Volume 73, Number 42 | February 18 - 24, 2004


“People Die That Way”
the Paradise Theater
64 East 4th St.
Feb.22-Mar. 14, Thurs-Sat at 8; Sun at 3.

A new play by former N.Y.U. student

By Davida Singer

Photo by Melissa Stewart

From left, Lisa Ebersole, Dahl Colson and Monique Vukovic in People Die That Way at the Paradise Theater

Just over twenty years ago, Tom Noonan founded the Paradise Theater on East 4th Street in order to present his own work and that of company members. Noonan has mounted 53 plays since then, including award- winning productions like “What Happened Was” and “Wifey”. This season’s Paradise opener, “People Die That Way” is a play by newcomer, Lisa Ebersole, who also directs and performs in her own piece.

“I love the immediacy of theater, the unpredictability of what actors bring to the stage every night,” says the 27-year-old who studied film at NYU before she began taking Noonan’s workshops. “This is my first full-length work, although I did three monologues this summer at Paradise. I wrote it in eight weeks, but we worked on scenes in class. I’m drawn to stories and characters that are human. My process is to feel something as an actor and put that down, rather than a formulated idea from pure emotion.”

“People Die That Way” is a drama about five people waiting at Port Authority for a delayed bus to Washington, D.C. There’s a young couple in a troubled relationship, a woman obsessed with a childhood acquaintance who’s just reappeared and another couple dealing with the stress of having a baby.

“The essence of the piece is all about connections and missed connections among people,” Ebersole says. “Some of my work is autobiographical, and I’ve been in several of these situations. It’s a really difficult time to be an adult. There are struggles with going home and being time-warped back, completely growing up, independence and just not knowing what comes next. My mother was married at 27, and I don’t feel anywhere close to that. For women especially, it’s now very difficult to choose what to do. And it’s about being single in New York and being involved with your work. The pressures and transience of life here make commitment difficult. It’s hard to connect, plus it’s hard to leave once you do.”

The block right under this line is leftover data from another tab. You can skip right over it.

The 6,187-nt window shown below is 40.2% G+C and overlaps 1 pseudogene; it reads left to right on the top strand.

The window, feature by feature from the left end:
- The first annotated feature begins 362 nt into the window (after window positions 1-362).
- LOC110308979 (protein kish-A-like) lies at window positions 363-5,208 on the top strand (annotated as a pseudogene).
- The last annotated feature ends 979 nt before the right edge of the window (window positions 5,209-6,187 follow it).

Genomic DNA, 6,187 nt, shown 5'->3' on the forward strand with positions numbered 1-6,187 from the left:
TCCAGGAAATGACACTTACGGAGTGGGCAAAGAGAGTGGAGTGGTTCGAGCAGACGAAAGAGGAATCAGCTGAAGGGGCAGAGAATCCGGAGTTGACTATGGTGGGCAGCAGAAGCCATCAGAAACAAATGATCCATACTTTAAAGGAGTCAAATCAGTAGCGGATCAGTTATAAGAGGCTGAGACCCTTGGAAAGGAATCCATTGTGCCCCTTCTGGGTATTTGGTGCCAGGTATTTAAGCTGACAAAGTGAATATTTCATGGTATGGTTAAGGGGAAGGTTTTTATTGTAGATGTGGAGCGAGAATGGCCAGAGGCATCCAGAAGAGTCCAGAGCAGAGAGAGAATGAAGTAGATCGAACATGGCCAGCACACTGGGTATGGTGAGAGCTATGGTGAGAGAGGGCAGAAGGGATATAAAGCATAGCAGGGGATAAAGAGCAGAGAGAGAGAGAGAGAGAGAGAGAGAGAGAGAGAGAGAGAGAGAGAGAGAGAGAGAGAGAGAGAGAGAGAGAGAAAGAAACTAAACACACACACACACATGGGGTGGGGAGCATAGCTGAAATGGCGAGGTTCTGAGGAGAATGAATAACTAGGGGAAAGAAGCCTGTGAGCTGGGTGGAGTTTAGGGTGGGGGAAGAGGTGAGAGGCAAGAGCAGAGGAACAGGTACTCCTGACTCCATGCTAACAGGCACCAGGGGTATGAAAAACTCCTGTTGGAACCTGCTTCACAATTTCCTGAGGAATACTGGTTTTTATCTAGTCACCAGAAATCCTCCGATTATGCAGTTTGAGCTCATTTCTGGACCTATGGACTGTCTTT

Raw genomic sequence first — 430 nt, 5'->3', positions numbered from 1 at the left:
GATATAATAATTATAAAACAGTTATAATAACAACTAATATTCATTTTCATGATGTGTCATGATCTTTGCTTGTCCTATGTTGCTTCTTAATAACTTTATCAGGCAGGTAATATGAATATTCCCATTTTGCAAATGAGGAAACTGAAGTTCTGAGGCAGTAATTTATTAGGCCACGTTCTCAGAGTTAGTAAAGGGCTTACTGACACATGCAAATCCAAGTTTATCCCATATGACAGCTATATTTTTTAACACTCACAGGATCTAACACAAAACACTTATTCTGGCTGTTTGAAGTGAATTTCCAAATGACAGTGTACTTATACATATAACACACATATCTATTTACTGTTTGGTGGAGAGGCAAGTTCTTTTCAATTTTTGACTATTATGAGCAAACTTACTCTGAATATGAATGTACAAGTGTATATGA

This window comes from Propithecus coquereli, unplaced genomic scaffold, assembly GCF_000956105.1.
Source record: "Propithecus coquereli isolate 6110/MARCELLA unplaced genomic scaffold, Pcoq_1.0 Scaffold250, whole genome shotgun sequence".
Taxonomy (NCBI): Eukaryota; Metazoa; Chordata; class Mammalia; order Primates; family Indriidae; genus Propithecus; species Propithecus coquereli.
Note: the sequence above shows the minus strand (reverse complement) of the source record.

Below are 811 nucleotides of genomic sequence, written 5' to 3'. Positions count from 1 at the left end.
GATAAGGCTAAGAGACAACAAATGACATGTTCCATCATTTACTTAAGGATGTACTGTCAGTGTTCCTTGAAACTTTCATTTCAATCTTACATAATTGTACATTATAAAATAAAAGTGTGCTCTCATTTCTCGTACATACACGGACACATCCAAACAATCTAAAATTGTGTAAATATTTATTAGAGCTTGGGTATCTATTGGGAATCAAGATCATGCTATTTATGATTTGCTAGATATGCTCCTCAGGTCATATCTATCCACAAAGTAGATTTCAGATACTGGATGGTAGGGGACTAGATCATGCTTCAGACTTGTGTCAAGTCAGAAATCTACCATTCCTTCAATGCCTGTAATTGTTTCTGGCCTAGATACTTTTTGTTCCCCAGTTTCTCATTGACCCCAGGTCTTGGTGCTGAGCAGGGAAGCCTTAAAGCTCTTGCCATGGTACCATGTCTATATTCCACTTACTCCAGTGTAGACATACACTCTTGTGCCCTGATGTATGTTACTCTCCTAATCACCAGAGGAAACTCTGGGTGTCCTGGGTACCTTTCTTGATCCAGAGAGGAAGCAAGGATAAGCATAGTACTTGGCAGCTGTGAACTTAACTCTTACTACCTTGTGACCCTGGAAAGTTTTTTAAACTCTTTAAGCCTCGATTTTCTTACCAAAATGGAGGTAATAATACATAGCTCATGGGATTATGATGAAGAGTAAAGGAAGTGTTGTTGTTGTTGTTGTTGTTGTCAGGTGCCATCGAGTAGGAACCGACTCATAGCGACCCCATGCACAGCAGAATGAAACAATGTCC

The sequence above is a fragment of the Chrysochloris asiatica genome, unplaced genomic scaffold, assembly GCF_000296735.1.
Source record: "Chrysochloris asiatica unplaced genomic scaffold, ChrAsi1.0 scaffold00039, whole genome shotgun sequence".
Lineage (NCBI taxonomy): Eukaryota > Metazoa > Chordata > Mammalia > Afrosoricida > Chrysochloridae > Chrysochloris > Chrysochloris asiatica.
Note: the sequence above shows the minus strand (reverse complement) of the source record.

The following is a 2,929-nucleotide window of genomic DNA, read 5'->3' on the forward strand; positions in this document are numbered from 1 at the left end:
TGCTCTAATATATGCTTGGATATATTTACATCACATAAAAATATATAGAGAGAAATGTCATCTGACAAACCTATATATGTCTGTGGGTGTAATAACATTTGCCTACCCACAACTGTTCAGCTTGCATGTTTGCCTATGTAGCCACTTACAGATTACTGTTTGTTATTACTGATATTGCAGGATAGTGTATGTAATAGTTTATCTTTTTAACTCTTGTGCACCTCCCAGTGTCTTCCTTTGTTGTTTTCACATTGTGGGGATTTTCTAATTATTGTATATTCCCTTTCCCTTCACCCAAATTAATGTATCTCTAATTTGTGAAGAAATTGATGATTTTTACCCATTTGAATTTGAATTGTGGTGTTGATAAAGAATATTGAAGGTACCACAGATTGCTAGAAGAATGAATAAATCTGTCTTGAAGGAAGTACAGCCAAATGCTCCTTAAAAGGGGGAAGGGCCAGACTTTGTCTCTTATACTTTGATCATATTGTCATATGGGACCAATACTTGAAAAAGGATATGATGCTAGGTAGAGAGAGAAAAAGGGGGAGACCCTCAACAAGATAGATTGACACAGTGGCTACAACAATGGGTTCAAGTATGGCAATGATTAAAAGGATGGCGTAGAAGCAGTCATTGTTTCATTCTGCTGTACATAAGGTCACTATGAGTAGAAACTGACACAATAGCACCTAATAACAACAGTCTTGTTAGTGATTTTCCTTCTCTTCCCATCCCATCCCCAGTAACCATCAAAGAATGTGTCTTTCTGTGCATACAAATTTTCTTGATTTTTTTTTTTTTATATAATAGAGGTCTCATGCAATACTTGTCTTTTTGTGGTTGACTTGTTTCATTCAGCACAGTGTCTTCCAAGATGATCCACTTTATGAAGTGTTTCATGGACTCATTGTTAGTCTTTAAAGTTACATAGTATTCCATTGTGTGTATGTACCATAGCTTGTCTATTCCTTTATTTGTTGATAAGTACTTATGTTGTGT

Striving for realism, Ebersole reports there are cell phones going off and “lots of noise” in her play. Two hours of noise was recorded at Port Authority itself, and the audience is seated together with characters in the bus station set.

“It’s all happening in real time,” she notes, “so I hope they get a sense that they’ve been there, and really relate to the characters with the scenes played out-not in an abstract way, but relevant to their lives. For me, the title means that people die when they’re stuck, not doing anything in life or in a bus station. “People Die That Way” is about taking risks, giving of the self emotionally so something in your life can change.”

Biggest personal risk for Ebersole in this production?

“Both lead actors quit just before Christmas,” she laughs, “and I had to totally recast the play! Also, the risk of directing and acting in something I’d just written. You want to let yourself go, lose yourself in a scene. But as director, you must pay attention to everything all the time. As a writer, most interesting to me were the different stages I went through. Thinking it was good, then giving it over to the actors, and allowing it to live. You do your job and then let it go. Now I’ve become actor/director, and it could be anybody’s words.


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